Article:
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Cracking the AP Poetry Prompt 3 Free-Response essays: 2 hours One of them is the Poetry Prompt. Let’s take a gander at the sample question from 2012’s.

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Presentation on theme: "Cracking the AP Poetry Prompt 3 Free-Response essays: 2 hours One of them is the Poetry Prompt. Let’s take a gander at the sample question from 2012’s."— Presentation transcript:

1 Cracking the AP Poetry Prompt 3 Free-Response essays: 2 hours One of them is the Poetry Prompt. Let’s take a gander at the sample question from 2012’s AP Poetry… If you have a difficult relationship with poetry, I understand. But, let’s get over it. Come to a poem with a loving heart and open mind. A poet write a poem to try to convey the deepest and most complex aspects of the human experience. KNOW that! There’s a human behind it, trying to connect in a deep way. Be patient, stay open. Kno’ what I’m saying?

2 The Prompt In the following poem by Sir Philip Sidney ( ), the speaker addresses the subject of desire. Read the poem carefully. Then write a well- developed essay in which you analyze how poetic devices help to convey the speaker’s complex attitude toward desire. Prompt Clues: Sidney--Renaissance Renaissance; English Counter Reformation; Mary Elizabeth I Which poetic devices? Complex=more than one

3 Sonnet Traits Review Sonnets = lyrics---they convey intense emotion 14 lines; iambic pentameter; two rhetorical parts Italian/Petrarchan Octave + (volta) Sestet abba abba cdcdcd or cdecde English/Shakespearean 3 Quatrains + (volta) Couplet abab cdcd efef gg Spenserian 3 Quatrains + (volta) Couplet abab bcbc cdcd ee Sidney 2 Quatrains + (volta) 2 Tercets* (Quatorzain) abab baba bcc bcc *(always ending in a couplet) Volta (turn) = main shift in all sonnets Two Rhetorical Parts of an Argument Question—Answer Problem—Solution

4 “Thou Blind Man’s Mark”: Quatorzain Rhyme Scheme Thou... snare, a Fond... thought;b Band... care; a Thou... wrought;b Desire... bought,b With... ware; a Too... brought,b Who... prepare. a But... sought;b In... aspire;c In... fire;c For... taught—b Within... hire, c Desiring... desire.c

5 WhatYou Need to Look For… Who is the speaker? Who is addressed? What is the situation? Poetic devices? What are the attitudes?How do you know? Poetic Terminology Complexity: (more than one) of Attitude toward desire Irony: Title--What is a blind man’s mark (target)? Final couplet Classical Allusion: Cupid (blind man) Structure: sonnet; shift; recognize problem/solution argument; irony of final couplet Figurative Language: alliteration, apostrophe, personification, metaphors Imagery: Not just visual Rhetorical Devices: repetition, parallelism, anaphora (repetition of initial words, phrases), puns, paradoxes/opposites, chiasmus, catalog, juxtaposition, asyndeton Syntactical: anastrophe (inversion); length of line Point of View: 1 st ; 2nd person familiar (thou, thee, thy, thine) Analysis: Use poetry terminology and textural support; show HOW you know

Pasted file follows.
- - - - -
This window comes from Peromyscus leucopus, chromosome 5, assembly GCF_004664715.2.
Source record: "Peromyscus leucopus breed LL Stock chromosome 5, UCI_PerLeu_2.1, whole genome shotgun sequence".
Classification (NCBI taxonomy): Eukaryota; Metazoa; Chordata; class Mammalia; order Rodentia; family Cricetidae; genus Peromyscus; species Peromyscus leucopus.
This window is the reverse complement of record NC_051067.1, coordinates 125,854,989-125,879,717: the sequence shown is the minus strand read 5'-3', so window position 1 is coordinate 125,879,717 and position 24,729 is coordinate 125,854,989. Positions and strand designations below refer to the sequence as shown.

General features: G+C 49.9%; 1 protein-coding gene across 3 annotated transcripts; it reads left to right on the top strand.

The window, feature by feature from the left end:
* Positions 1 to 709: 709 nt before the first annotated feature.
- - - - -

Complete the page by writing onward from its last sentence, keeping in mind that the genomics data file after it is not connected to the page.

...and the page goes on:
6 Poetry Analysis Cheat Sheet LEAD (Diction Analysis) L=Low or Informal (dialect, slang, jargon) E=Elevated or Formal A=Abstract or Concrete D=Denotation or Connotation Monosyllabic Polysyllabic Colloquial (Slang) Informal (Conversational) Formal (Literary) Old-Fashioned/Antiquated Euphonious Cacophonous (Any new words? Look them up!) Perrine’s Question Who is the speaker? Who is addressed? What is the situation? What is the tone? Are there any shifts? Other Poetry Elements form (e.g., sonnet, sestina) figurative language: figures of speech figures of sound rhyme scheme meter rhetoric syntax symbols details Imagery: visual tactile gustatory auditory olfactory organic kinetic kinesthetic ***HOW does the language convey the COMPLEX TONE, MEANING, AND THEME?****_________________________ TONE HOT Tone words convey emotion COMPLEX = MORE THAN ONE (+ ) (-) IRONY HUMOR________________ TP-CASTT DIDLS T=title D=Diction P=paraphrase I=Imagery C=connotation D=Details A=attitude L=Language S=shifts S=Sentence Structure T=title T=theme

7 “Thou Blind Man’s Mark” Thou blind man’s mark, 1 thou fool’s self-chosen snare, Fond fancy’s scum, and dregs of scattered thought; Band of all evils, cradle of causeless care; Thou web of will, whose end is never wrought; Desire, desire! I have too dearly bought, With price of mangled mind, thy worthless ware; Too long, too long, asleep thou hast me brought, Who should my mind to higher things prepare. But yet in vain thou hast my ruin sought; In vain thou madest me to vain things aspire; In vain thou kindlest all thy smoky fire; For virtue hath this better lesson taught— Within myself to seek my only hire, 2 Desiring naught but how to kill desire. 1 target 2 reward